The current showdown in Washington over the Affordable Care Act (aka Obamacare) and, soon, the debt ceiling has caused large chunks of the administration to close down, with government employees being sent home on unpaid furlough (aka leave). Furlough is one of those terms which sounds strange to British ears, since it tends to appear only in military contexts, and dated ones at that: ‘Officers not on furlough … are to join their corps without delay’ directed the Duke of Wellington in a dispatch of 1804.
When it is not attractively antique, US political terminology has an odd vigour which we lack on this side of the Atlantic. Take filibustering - talking at length to block legislation - which was given a 21-hour airing recently by a senator from Texas who, to pass his time and waste everyone else’s, read from a Dr Seuss story. The origin of the word is more romantic than the practice since it comes from a Dutch expression (vrijbuiter) related to ‘freebooter’, one who goes after plunder or ‘booty’.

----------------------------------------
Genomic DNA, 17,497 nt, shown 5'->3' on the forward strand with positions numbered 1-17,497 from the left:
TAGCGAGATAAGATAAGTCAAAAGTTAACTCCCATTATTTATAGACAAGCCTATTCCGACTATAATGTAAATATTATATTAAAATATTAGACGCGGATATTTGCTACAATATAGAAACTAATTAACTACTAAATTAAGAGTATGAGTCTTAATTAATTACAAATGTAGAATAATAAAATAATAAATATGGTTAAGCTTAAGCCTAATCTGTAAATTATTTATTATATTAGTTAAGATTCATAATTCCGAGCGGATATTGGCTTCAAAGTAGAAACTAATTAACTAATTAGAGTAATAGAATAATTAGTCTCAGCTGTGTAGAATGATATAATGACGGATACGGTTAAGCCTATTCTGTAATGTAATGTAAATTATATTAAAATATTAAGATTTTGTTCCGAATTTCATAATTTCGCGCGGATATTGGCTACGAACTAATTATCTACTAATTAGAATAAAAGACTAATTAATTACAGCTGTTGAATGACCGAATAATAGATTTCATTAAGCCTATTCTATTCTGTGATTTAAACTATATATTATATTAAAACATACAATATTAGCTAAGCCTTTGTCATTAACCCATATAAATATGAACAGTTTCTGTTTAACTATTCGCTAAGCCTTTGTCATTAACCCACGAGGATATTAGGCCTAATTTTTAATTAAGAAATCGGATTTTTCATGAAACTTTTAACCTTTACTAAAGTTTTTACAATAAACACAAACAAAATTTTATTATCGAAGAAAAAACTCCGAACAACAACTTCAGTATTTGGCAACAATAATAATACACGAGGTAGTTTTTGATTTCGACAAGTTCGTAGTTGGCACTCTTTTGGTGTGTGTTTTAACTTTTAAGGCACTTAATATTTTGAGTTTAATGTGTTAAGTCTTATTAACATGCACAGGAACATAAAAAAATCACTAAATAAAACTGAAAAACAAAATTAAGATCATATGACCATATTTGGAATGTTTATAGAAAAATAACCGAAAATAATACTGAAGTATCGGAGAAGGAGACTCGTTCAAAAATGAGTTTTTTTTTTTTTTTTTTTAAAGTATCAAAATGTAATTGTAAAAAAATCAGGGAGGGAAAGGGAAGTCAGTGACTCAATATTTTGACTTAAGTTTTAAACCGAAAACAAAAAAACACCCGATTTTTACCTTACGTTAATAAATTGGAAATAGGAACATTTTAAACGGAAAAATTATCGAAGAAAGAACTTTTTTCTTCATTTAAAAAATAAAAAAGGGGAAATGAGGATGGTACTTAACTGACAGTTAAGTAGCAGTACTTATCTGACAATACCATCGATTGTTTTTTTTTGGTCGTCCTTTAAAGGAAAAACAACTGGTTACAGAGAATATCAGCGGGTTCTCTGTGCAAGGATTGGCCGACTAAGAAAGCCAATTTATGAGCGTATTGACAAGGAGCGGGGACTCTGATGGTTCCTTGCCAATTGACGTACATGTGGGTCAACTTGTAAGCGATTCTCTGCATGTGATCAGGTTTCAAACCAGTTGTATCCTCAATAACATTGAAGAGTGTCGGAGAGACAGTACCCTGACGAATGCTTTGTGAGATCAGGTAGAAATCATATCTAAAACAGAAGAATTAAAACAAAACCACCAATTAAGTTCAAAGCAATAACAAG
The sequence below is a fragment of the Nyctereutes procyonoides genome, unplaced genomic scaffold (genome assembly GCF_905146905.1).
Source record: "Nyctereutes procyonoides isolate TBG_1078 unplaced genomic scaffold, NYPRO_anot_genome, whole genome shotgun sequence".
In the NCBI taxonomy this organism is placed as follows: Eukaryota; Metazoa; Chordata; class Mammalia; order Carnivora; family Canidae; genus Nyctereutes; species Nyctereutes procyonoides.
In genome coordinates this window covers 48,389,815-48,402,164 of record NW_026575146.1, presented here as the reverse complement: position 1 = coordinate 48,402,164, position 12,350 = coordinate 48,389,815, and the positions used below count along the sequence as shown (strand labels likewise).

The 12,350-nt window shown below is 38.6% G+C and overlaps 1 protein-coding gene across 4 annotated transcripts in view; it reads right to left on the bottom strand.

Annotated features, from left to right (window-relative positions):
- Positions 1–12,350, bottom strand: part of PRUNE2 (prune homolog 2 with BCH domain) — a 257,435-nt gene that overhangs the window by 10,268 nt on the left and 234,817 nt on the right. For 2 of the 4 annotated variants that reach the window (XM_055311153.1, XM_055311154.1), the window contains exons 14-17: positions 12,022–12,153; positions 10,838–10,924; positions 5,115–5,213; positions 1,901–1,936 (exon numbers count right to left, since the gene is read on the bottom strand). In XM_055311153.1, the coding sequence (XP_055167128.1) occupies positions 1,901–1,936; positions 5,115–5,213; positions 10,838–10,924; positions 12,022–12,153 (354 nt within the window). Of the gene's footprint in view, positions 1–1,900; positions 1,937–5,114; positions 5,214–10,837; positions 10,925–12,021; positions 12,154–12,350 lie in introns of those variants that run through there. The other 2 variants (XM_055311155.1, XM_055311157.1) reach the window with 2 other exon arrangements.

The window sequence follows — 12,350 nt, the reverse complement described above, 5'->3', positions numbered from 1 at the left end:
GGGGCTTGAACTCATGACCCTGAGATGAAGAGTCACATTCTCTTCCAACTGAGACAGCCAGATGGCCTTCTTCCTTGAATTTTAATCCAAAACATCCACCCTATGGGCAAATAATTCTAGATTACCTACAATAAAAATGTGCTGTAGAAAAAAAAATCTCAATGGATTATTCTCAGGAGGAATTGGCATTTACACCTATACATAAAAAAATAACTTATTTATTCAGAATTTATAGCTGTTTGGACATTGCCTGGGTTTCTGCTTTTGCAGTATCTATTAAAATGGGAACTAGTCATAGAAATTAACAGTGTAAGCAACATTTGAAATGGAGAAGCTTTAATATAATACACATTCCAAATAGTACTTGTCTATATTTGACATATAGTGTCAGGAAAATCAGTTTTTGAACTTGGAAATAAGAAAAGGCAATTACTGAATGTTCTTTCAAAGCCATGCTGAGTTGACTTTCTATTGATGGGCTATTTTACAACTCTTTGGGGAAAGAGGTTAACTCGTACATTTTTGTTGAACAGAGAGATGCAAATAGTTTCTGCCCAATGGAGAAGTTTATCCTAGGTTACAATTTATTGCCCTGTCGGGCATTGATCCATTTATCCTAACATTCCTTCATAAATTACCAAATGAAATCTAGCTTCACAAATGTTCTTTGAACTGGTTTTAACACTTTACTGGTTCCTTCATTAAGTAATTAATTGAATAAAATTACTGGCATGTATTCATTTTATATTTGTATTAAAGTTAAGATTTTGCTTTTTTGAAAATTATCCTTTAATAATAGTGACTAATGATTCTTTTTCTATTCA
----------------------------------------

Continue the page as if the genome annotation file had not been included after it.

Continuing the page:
Other striking American terms include gerrymandering or boundary-fiddling to improve your party’s chances in an election; third-rail to describe issues which are dangerous for a politician to touch (after the third electrified rail on the subway); and boondoggle, characterising something between a freebie and a scam.
The only example I can think of where British usage is more graphic than the American equivalent is the way in which parliamentary debates can be limited: here it’s referred to as a guillotine procedure while in the US it is known as a cloture vote (from the French for ‘closure’).